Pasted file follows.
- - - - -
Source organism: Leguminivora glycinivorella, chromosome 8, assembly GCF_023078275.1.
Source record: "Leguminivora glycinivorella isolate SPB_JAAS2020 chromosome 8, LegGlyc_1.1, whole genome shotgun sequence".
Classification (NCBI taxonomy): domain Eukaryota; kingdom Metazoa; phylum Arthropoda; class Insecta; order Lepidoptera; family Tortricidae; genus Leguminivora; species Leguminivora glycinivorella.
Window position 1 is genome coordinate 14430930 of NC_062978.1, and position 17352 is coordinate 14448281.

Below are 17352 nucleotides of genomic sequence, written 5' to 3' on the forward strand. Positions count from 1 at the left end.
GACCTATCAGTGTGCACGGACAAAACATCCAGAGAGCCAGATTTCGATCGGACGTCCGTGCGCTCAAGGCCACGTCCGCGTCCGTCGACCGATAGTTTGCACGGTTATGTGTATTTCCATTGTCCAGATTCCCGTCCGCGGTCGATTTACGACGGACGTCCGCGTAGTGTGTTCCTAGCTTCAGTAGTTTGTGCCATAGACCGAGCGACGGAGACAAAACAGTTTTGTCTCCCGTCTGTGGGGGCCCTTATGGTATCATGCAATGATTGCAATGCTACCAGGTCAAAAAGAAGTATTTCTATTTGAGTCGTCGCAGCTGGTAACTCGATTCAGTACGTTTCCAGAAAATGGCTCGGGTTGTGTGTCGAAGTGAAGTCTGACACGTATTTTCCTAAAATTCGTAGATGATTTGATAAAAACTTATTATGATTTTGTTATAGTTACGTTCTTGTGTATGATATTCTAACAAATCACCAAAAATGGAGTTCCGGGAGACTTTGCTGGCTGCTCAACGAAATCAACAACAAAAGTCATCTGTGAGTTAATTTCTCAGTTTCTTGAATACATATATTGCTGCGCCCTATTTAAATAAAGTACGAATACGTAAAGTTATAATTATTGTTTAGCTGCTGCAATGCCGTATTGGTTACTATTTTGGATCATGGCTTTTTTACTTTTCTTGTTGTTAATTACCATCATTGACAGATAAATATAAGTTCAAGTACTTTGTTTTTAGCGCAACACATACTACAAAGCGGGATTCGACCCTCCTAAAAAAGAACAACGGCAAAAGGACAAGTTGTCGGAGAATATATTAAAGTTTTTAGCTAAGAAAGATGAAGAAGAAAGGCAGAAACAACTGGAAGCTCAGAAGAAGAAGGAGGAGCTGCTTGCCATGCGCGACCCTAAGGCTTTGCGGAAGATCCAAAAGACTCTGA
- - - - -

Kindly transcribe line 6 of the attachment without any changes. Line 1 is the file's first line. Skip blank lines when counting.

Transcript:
GACCTATCAGTGTGCACGGACAAAACATCCAGAGAGCCAGATTTCGATCGGACGTCCGTGCGCTCAAGGCCACGTCCGCGTCCGTCGACCGATAGTTTGCACGGTTATGTGTATTTCCATTGTCCAGATTCCCGTCCGCGGTCGATTTACGACGGACGTCCGCGTAGTGTGTTCCTAGCTTCAGTAGTTTGTGCCATAGACCGAGCGACGGAGACAAAACAGTTTTGTCTCCCGTCTGTGGGGGCCCTTATGGTATCATGCAATGATTGCAATGCTACCAGGTCAAAAAGAAGTATTTCTATTTGAGTCGTCGCAGCTGGTAACTCGATTCAGTACGTTTCCAGAAAATGGCTCGGGTTGTGTGTCGAAGTGAAGTCTGACACGTATTTTCCTAAAATTCGTAGATGATTTGATAAAAACTTATTATGATTTTGTTATAGTTACGTTCTTGTGTATGATATTCTAACAAATCACCAAAAATGGAGTTCCGGGAGACTTTGCTGGCTGCTCAACGAAATCAACAACAAAAGTCATCTGTGAGTTAATTTCTCAGTTTCTTGAATACATATATTGCTGCGCCCTATTTAAATAAAGTACGAATACGTAAAGTTATAATTATTGTTTAGCTGCTGCAATGCCGTATTGGTTACTATTTTGGATCATGGCTTTTTTACTTTTCTTGTTGTTAATTACCATCATTGACAGATAAATATAAGTTCAAGTACTTTGTTTTTAGCGCAACACATACTACAAAGCGGGATTCGACCCTCCTAAAAAAGAACAACGGCAAAAGGACAAGTTGTCGGAGAATATATTAAAGTTTTTAGCTAAGAAAGATGAAGAAGAAAGGCAGAAACAACTGGAAGCTCAGAAGAAGAAGGAGGAGCTGCTTGCCATGCGCGACCCTAAGGCTTTGCGGAAGATCCAAAAGACTCTGA